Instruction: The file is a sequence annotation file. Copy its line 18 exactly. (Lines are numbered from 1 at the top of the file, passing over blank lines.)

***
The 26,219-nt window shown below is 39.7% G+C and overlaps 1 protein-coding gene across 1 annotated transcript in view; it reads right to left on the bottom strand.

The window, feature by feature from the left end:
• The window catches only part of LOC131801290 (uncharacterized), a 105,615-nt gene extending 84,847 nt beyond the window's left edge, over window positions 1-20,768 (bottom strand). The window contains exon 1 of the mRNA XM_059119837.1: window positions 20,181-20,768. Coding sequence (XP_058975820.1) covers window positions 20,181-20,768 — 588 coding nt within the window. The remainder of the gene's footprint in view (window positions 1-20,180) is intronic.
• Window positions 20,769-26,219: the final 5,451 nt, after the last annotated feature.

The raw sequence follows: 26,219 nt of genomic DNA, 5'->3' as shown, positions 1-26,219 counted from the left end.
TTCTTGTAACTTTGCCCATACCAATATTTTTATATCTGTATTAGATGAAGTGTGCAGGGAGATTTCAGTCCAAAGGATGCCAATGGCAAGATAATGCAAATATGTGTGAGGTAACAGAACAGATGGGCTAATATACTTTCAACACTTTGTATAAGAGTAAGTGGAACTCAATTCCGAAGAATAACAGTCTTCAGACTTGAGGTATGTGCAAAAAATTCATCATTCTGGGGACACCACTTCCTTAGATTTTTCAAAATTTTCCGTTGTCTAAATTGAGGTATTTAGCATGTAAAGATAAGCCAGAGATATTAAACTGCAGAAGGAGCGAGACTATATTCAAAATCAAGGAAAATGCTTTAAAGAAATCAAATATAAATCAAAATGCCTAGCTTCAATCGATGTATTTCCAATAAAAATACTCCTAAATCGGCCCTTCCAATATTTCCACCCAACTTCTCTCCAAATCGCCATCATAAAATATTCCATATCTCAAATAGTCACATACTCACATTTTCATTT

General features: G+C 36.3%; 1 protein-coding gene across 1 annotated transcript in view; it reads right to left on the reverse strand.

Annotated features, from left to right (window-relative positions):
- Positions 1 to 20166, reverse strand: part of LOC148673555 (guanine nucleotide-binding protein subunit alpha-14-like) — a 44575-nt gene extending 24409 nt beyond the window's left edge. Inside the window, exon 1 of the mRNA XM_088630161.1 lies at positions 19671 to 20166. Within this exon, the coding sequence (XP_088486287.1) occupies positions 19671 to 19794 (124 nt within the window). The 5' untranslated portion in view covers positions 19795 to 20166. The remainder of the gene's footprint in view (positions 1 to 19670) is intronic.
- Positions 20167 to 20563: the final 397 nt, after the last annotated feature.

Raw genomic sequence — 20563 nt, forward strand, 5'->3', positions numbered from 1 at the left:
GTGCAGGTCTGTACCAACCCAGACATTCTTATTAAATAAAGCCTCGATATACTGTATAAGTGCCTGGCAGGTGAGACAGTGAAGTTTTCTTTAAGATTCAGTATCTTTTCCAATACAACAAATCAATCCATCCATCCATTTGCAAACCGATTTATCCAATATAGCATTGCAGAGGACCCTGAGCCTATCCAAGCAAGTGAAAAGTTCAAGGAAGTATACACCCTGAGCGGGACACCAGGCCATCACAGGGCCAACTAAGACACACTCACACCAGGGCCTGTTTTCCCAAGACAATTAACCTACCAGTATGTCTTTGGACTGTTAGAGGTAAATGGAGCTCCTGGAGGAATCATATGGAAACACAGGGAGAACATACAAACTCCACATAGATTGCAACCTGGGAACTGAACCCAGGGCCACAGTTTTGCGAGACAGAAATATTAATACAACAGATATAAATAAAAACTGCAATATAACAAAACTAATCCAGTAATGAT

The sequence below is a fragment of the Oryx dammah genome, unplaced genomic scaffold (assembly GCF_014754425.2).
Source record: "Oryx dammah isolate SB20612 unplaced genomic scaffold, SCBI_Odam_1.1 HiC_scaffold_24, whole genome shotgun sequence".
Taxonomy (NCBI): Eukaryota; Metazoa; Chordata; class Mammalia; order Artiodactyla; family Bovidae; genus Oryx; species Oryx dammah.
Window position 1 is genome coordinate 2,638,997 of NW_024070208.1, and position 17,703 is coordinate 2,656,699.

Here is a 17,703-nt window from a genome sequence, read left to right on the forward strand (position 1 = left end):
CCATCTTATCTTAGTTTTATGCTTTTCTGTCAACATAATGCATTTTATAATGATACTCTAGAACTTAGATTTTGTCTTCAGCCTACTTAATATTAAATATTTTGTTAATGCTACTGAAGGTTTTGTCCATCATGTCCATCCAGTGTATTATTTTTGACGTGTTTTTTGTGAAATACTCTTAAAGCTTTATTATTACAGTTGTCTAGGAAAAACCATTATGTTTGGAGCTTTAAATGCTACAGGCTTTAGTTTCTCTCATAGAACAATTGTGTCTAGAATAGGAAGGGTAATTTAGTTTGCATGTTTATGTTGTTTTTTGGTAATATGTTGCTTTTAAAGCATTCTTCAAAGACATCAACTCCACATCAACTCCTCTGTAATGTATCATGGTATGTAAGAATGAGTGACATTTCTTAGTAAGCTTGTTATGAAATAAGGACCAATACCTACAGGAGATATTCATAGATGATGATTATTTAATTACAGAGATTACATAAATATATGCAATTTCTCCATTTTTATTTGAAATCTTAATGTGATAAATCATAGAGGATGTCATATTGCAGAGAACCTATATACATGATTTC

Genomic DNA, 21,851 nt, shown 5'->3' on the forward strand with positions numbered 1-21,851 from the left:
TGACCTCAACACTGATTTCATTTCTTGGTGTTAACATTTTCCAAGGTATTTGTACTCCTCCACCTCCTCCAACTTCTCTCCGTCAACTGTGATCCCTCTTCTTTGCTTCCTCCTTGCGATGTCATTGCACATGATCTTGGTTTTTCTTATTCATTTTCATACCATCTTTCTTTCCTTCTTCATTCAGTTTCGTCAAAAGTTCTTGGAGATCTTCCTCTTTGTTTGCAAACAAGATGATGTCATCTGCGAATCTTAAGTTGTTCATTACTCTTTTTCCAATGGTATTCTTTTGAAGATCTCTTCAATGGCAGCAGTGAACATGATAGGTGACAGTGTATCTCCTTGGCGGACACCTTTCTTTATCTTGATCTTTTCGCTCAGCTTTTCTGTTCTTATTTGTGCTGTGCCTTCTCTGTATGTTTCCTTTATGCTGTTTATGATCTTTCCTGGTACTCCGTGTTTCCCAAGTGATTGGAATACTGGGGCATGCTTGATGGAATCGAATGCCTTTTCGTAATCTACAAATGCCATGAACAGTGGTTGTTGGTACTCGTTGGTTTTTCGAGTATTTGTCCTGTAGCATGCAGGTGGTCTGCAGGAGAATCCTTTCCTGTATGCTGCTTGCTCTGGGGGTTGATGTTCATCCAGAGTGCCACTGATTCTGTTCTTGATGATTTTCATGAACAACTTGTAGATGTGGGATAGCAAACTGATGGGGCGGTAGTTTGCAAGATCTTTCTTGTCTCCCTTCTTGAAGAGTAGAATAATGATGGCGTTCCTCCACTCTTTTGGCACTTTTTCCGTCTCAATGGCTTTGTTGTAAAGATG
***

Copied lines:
CCATCTTATCTTAGTTTTATGCTTTTCTGTCAACATAATGCATTTTATAATGATACTCTAGAACTTAGATTTTGTCTTCAGCCTACTTAATATTAAATATTTTGTTAATGCTACTGAAGGTTTTGTCCATCATGTCCATCCAGTGTATTATTTTTGACGTGTTTTTTGTGAAATACTCTTAAAGCTTTATTATTACAGTTGTCTAGGAAAAACCATTATGTTTGGAGCTTTAAATGCTACAGGCTTTAGTTTCTCTCATAGAACAATTGTGTCTAGAATAGGAAGGGTAATTTAGTTTGCATGTTTATGTTGTTTTTTGGTAATATGTTGCTTTTAAAGCATTCTTCAAAGACATCAACTCCACATCAACTCCTCTGTAATGTATCATGGTATGTAAGAATGAGTGACATTTCTTAGTAAGCTTGTTATGAAATAAGGACCAATACCTACAGGAGATATTCATAGATGATGATTATTTAATTACAGAGATTACATAAATATATGCAATTTCTCCATTTTTATTTGAAATCTTAATGTGATAAATCATAGAGGATGTCATATTGCAGAGAACCTATATACATGATTTC